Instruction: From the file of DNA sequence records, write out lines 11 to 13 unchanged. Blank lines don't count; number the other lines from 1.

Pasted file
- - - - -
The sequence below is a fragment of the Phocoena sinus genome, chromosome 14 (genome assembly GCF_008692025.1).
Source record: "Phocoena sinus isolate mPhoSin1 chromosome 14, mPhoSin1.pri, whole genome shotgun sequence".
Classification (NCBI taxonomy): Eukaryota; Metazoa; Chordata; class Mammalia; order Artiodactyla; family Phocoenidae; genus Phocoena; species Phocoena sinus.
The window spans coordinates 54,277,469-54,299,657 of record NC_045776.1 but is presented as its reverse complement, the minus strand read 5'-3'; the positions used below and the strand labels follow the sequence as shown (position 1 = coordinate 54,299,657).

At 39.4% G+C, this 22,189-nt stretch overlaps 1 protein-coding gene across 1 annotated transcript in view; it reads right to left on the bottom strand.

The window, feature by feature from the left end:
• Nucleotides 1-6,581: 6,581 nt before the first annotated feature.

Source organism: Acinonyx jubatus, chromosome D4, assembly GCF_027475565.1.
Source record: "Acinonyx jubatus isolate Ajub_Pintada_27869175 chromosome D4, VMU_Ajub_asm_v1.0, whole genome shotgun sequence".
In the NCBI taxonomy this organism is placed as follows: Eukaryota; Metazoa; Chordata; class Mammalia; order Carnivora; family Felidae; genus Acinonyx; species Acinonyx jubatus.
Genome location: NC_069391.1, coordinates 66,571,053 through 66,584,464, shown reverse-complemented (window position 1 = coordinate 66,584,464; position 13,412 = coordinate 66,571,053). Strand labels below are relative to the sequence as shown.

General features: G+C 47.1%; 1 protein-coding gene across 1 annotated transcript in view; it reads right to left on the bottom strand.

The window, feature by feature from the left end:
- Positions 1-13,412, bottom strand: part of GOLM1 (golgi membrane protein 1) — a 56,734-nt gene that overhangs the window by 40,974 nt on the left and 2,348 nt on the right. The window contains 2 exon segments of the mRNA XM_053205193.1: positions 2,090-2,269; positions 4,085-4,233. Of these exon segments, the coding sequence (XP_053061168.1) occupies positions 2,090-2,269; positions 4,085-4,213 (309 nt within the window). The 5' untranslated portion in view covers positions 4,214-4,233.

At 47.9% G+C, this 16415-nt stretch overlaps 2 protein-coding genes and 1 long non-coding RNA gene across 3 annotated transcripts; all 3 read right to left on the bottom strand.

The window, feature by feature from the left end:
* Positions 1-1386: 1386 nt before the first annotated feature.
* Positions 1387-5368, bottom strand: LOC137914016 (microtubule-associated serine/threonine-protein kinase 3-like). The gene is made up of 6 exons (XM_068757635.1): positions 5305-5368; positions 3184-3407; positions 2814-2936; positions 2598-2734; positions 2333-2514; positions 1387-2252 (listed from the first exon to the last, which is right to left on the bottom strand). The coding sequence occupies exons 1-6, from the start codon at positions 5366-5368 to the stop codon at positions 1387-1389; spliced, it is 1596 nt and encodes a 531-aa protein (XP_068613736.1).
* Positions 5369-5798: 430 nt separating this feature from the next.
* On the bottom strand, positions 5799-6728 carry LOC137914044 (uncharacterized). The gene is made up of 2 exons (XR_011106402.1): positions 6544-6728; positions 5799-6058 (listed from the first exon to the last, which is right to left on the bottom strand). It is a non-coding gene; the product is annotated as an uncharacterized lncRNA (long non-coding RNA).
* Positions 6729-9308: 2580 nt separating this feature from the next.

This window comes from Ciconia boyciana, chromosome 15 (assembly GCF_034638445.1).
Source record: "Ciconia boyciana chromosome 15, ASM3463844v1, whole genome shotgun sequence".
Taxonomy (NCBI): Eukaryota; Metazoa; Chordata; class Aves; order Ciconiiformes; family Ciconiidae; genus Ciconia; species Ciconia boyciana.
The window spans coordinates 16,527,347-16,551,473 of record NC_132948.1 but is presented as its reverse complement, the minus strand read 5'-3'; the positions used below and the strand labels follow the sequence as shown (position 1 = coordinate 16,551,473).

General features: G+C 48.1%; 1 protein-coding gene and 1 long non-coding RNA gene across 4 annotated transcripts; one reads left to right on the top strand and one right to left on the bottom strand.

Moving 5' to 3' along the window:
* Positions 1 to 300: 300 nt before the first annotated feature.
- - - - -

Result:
Genome location: NC_069391.1, coordinates 66,571,053 through 66,584,464, shown reverse-complemented (window position 1 = coordinate 66,584,464; position 13,412 = coordinate 66,571,053). Strand labels below are relative to the sequence as shown.

General features: G+C 47.1%; 1 protein-coding gene across 1 annotated transcript in view; it reads right to left on the bottom strand.

The window, feature by feature from the left end: